Strikes in the U.S.: Actors, Street Sweepers, and Others Join the Fray

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Strikes in the U.S.: Actors, Street Sweepers, and Others Join the Fray
Fecha de publicación: 
15 August 2023

For more than 40 years there has not been a strike movement in the United States, where the state of California has been the most prominent in this fight to claim legitimate interests in the face of neglect and abuse by the most powerful strata.

If something has attracted attention, it’s the strike that has paralyzed Hollywood for months, in an action that began with the strike of screenwriters and writers demanding better wages and has been followed since July by more than 170,000 actors in support of their colleagues and demanding better conditions in general, alleging that it’s necessary to hurt the pockets of those who become millionaires on the work of others, the owners of film companies.

The movement today is not linked to interests in which the mafia practically led the union movement, such as when the thug boss Sam Giancana took advantage of singer Frank Sinatra's debts so that he managed certain favorable conditions for crime with his friend and then candidate President John F. Kennedy in exchange for some 150,000 votes from  AFLACIO workers.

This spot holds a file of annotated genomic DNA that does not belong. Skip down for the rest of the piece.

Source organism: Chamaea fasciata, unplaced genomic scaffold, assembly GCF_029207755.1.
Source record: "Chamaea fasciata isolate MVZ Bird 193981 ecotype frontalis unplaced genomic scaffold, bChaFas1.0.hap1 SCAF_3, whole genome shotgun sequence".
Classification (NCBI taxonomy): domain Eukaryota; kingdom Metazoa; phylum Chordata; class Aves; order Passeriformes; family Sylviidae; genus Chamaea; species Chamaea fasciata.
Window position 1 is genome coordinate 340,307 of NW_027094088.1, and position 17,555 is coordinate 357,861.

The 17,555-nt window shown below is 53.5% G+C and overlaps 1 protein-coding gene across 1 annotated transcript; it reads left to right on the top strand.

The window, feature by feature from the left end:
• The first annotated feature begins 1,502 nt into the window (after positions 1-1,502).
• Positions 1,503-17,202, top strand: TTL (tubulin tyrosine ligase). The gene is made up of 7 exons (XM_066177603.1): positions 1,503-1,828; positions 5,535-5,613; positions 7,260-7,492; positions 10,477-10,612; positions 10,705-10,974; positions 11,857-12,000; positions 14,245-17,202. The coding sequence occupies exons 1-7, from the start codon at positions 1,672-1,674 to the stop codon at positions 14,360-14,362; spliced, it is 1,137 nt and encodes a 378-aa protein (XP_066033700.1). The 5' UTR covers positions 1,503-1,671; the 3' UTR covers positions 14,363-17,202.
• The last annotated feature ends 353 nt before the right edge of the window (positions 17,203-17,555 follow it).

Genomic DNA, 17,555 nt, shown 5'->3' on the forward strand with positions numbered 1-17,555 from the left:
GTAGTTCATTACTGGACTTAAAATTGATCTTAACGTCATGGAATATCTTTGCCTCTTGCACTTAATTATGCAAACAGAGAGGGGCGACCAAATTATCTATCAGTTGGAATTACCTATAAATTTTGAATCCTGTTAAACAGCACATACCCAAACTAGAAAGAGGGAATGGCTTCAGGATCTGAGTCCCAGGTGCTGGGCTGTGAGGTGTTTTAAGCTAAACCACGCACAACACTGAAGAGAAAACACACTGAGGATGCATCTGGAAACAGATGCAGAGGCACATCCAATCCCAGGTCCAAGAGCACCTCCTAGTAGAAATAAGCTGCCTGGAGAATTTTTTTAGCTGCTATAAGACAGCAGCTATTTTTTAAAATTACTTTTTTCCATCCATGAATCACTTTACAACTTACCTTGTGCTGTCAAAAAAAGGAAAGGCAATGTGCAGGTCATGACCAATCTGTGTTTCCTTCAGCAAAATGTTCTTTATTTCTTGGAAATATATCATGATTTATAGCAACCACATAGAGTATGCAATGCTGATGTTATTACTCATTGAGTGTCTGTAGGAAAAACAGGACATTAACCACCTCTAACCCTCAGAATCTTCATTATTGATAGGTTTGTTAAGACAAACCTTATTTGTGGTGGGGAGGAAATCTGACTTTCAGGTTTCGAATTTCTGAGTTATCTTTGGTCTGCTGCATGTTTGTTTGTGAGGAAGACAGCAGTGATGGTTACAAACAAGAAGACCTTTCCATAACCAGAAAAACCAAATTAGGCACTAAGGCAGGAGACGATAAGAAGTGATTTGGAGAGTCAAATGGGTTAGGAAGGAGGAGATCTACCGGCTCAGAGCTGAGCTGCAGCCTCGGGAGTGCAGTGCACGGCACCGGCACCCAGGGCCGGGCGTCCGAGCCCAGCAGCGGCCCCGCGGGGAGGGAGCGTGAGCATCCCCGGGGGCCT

The mobster complied, but John didn’t, pressured by his brother Robert, and Sinatra was left in the middle, death-threatened by Giancana, who later repented "because, he confessed, he could not kill such a beautiful voice." Days later, an unidentified person murdered Giancana as he was getting a shave at a New York barbershop.

But the current movement has other characteristics, and the Hollywood strike was joined by another strike of more than 11,000 Los Angeles municipal workers, including garbage collectors, gardeners, hotel employees, and first responders, represented by the SEIU Local Union 721.

Municipal workers are demanding that city authorities create new jobs since the widespread staff shortages have pushed employees to the limit of their capacity. The strike paralyzed a number of operations, including garbage collection and services at LA International Airport.

Previously, thousands of hotel employees, receptionists and chefs in LA had gone on a three-day strike to demand their wages and benefits, and since then they have carried out other days of strike.

So far this year, more than 320,000 U.S. workers have gone on strike, 75% more than on the same date in 2022.

In recent weeks, workers from the logistics company UPS (Untad Porcel Servicie), represented by the International Brotherhood of Temasteis, were on the verge of a national strike, before the company offered an agreement that is still under discussion among employees. Auto workers and waiters have also gone on strike, and others have threatened to do so.